Lawrence M. Krauss
I happened to be in Canberra last week as the Australian government repealed its tax on carbon emissions, which has required the country’s biggest emitters to pay as much as 25 Australian dollars (about $23.50, US) per metric ton of carbon dioxide spewed into the atmosphere. With the vote in the Australian Senate, following a previous vote in the House of Representatives, Australia—one of the world’s largest per capita emitters of carbon—moved from being well ahead of the international curve to the back of the pack when it comes to reducing greenhouse gas emissions.
The climate change debate that has raged in the public forum in Australia—and, in similar form, in the United States—has unfortunately been governed more by politics, ideology, and money than by facts. For example, much to my dismay, after appearing on a television program in Australia, on which I ended up debating a senator from the governing Liberal Party on issues that included climate change, I offered to come to his office to show him data on climate trends, including sea level rise and ocean acidification, with the hope that the data might affect the policies he advocated. He told me that he wasn’t interested in such a discussion, because he had a constituency that supported his current opposition to carbon emission controls, and that is what mattered to him.
Of course, as a scientist, I feel particularly strongly that the public is ill served by politicians who ignore empirical evidence while making and speaking out on policy. But as the dramatic Australian vote made news worldwide, another, less-publicized set of legislative actions took place in the United States, and they could wind up being even more insidious than the Australian climate change retreat. Rather than ignore the science associated with climate change predictions, one house of the US Congress attempted to ensure that the appropriate science on climate change would simply be discontinued.
On July 10, the House approved the fiscal 2015 Energy and Water Appropriations bill on a 253-170 vote. In the bill, Congress unfortunately cut funding for such things as renewable energy, sustainable transportation, and energy efficiency; perhaps even more worrisome, however, were a series of amendments successfully attached to the bill. Each would, in its own way, specifically prohibit scientists at the Energy Department from doing precisely what Congress should mandate them to do—namely perform the best possible scientific research to illuminate, for policymakers, the likelihood and possible consequences of climate change.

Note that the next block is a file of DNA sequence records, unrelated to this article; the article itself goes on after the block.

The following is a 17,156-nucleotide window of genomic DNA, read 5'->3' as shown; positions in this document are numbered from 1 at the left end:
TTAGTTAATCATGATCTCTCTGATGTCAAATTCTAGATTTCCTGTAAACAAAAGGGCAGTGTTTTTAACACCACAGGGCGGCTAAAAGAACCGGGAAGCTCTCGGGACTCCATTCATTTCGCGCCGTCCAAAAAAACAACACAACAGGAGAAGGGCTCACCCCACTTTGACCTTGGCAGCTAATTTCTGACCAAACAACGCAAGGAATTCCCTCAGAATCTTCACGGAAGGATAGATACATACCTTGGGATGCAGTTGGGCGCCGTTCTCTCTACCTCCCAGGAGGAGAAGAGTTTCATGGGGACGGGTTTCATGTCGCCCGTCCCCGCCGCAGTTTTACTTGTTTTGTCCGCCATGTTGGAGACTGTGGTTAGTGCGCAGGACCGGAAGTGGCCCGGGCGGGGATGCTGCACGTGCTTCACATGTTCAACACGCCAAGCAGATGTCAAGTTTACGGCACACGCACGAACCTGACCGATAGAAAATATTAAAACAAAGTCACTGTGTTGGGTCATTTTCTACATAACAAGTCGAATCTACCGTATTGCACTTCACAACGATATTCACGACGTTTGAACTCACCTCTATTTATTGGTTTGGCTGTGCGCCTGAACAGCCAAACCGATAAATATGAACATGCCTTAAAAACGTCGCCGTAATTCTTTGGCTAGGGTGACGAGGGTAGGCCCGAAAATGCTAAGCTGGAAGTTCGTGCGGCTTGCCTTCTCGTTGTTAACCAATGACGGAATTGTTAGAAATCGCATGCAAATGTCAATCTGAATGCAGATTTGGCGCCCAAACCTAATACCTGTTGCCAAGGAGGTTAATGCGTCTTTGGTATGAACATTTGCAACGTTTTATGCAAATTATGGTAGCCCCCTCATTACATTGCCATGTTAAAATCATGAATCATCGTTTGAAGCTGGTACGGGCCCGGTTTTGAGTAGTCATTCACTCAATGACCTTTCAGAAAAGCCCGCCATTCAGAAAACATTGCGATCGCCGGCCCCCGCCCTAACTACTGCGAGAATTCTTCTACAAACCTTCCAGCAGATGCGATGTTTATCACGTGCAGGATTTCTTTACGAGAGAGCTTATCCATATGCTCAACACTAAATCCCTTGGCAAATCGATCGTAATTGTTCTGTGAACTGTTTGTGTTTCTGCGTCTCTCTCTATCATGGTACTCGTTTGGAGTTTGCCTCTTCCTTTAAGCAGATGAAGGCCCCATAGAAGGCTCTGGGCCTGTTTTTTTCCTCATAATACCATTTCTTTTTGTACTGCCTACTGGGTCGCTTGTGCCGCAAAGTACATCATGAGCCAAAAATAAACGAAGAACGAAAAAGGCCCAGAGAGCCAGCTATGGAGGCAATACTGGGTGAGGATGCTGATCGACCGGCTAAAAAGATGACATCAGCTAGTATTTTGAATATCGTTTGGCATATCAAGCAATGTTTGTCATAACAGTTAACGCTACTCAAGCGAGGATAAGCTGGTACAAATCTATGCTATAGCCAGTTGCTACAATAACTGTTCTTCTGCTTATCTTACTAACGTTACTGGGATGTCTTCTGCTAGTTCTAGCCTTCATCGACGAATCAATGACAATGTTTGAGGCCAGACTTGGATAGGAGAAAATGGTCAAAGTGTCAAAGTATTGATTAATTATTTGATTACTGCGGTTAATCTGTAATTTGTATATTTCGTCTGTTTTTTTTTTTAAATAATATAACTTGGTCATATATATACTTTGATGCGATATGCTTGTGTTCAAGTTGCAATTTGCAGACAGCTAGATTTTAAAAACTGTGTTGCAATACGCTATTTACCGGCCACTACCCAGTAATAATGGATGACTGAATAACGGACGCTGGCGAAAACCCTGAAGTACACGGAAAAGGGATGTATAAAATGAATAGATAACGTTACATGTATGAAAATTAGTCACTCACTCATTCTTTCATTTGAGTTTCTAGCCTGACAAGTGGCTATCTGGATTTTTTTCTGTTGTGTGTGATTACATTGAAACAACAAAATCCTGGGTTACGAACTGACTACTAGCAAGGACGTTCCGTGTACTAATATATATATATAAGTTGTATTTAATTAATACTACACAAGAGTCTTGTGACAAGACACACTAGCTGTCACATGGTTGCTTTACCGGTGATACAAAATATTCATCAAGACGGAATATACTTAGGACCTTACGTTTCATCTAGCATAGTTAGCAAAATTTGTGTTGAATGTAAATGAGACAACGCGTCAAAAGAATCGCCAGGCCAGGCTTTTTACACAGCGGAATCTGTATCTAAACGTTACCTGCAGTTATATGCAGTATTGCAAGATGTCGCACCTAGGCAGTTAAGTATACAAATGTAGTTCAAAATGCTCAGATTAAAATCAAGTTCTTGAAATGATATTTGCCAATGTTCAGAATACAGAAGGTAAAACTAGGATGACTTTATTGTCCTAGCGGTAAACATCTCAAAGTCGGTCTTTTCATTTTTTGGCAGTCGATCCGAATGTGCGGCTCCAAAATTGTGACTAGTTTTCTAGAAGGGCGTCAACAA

Oklahoma Republican Congressman James Lankford’s amendment prohibited funding for “proposing or implementing any executive order related to the ‘social cost of carbon.'” In this way, the Energy Department would presumably be prohibited from embarking on studies that might calculate the possible benefits of legislation that limits carbon dioxide emissions or the economic risks associated with climate change.
A second amendment by Arizona Republican Paul Gosar prohibited funding for the Energy Department’s Climate Model Development and Validation program. One of the things that climate change deniers often pull out of their hats when arguing against acting to stem climate change is a claimed skepticism about the validity of existing climate models. I have recently countered one such skeptic on television here in Australia by accepting this skepticism—and then challenging him to present what his models predicted. (Of course he didn’t have any). The point was not merely rhetorical. If there is serious concern about the robustness of ongoing climate modeling, it is inconsistent with a desire to prohibit scientists from being able to improve their models.
A third science-defunding amendment, this time pushed by West Virginia Republican David McKinley, would prohibit the Energy Department from supporting climate change activities associated with the National Climate Assessment and the Intergovernmental Panel on Climate Change report.
That’s right: The Energy Department would be prohibited from responding to the two landmark reports that reflect the best international scientific scholarship available on climate modeling and the possible impacts of human greenhouse gas production, locally, nationally, and internationally.
It is one thing to decide, as the Australian government has sadly done, that short-term political expediency trumps long-term policy goals when it comes to reducing the impact of climate change. It is another, however, to decide that the very possibility of human-induced climate change is so contrary to what one would like to believe—that scientific activities capable of producing factual results running counter to this belief are so threatening—that any such science should be prohibited.
The House appropriations bill is not likely to become law in its current form. The White House has already signaled its intent to veto the bill; the Senate would undoubtedly require changes before the bill came anywhere close to the president’s signing desk. Still, the intent of these amendments, and the fact that they could pass a house of Congress, should concern everyone interested in the appropriate support of scientific research as a basis for sound public policy.
The analogy of an ostrich burying its head in the sand to avoid danger is clichéd but, even so, particularly appropriate to this case. An ostrich that buried its head in the sand on an ocean beach would seem particularly poorly situated to avoid a possibly rising tide. Sillier still: The ostrich that, with its head underground, refused to allow others to keep watch, to see if the tide comes in.